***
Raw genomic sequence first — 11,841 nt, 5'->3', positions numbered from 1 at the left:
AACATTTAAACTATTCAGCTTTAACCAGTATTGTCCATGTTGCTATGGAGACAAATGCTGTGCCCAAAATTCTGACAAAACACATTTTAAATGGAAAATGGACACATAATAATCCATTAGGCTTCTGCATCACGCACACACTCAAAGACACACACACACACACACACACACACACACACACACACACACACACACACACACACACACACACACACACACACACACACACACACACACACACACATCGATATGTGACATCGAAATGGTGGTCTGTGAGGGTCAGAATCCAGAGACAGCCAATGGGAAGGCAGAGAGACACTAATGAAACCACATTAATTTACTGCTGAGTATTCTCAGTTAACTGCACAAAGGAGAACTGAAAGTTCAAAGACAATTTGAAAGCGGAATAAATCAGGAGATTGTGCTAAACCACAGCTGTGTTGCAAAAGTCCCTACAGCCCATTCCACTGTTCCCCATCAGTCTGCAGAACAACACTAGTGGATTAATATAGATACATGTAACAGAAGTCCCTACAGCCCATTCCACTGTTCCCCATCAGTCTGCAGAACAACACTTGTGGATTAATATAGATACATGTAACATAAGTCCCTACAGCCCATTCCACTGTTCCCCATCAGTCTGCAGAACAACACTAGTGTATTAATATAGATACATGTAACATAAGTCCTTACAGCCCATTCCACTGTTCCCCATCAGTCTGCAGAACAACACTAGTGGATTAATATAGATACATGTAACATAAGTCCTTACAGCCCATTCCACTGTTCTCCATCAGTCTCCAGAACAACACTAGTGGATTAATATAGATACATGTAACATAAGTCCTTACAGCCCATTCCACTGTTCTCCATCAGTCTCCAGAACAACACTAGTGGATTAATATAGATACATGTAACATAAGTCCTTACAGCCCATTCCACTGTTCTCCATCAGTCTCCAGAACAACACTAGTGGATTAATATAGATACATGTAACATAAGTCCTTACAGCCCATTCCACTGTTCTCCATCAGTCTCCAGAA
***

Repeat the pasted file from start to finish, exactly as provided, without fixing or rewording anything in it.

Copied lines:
Raw genomic sequence first — 11,841 nt, 5'->3', positions numbered from 1 at the left:
AACATTTAAACTATTCAGCTTTAACCAGTATTGTCCATGTTGCTATGGAGACAAATGCTGTGCCCAAAATTCTGACAAAACACATTTTAAATGGAAAATGGACACATAATAATCCATTAGGCTTCTGCATCACGCACACACTCAAAGACACACACACACACACACACACACACACACACACACACACACACACACACACACACACACACACACACACACACACACACACACACACACACACACATCGATATGTGACATCGAAATGGTGGTCTGTGAGGGTCAGAATCCAGAGACAGCCAATGGGAAGGCAGAGAGACACTAATGAAACCACATTAATTTACTGCTGAGTATTCTCAGTTAACTGCACAAAGGAGAACTGAAAGTTCAAAGACAATTTGAAAGCGGAATAAATCAGGAGATTGTGCTAAACCACAGCTGTGTTGCAAAAGTCCCTACAGCCCATTCCACTGTTCCCCATCAGTCTGCAGAACAACACTAGTGGATTAATATAGATACATGTAACAGAAGTCCCTACAGCCCATTCCACTGTTCCCCATCAGTCTGCAGAACAACACTTGTGGATTAATATAGATACATGTAACATAAGTCCCTACAGCCCATTCCACTGTTCCCCATCAGTCTGCAGAACAACACTAGTGTATTAATATAGATACATGTAACATAAGTCCTTACAGCCCATTCCACTGTTCCCCATCAGTCTGCAGAACAACACTAGTGGATTAATATAGATACATGTAACATAAGTCCTTACAGCCCATTCCACTGTTCTCCATCAGTCTCCAGAACAACACTAGTGGATTAATATAGATACATGTAACATAAGTCCTTACAGCCCATTCCACTGTTCTCCATCAGTCTCCAGAACAACACTAGTGGATTAATATAGATACATGTAACATAAGTCCTTACAGCCCATTCCACTGTTCTCCATCAGTCTCCAGAACAACACTAGTGGATTAATATAGATACATGTAACATAAGTCCTTACAGCCCATTCCACTGTTCTCCATCAGTCTCCAGAA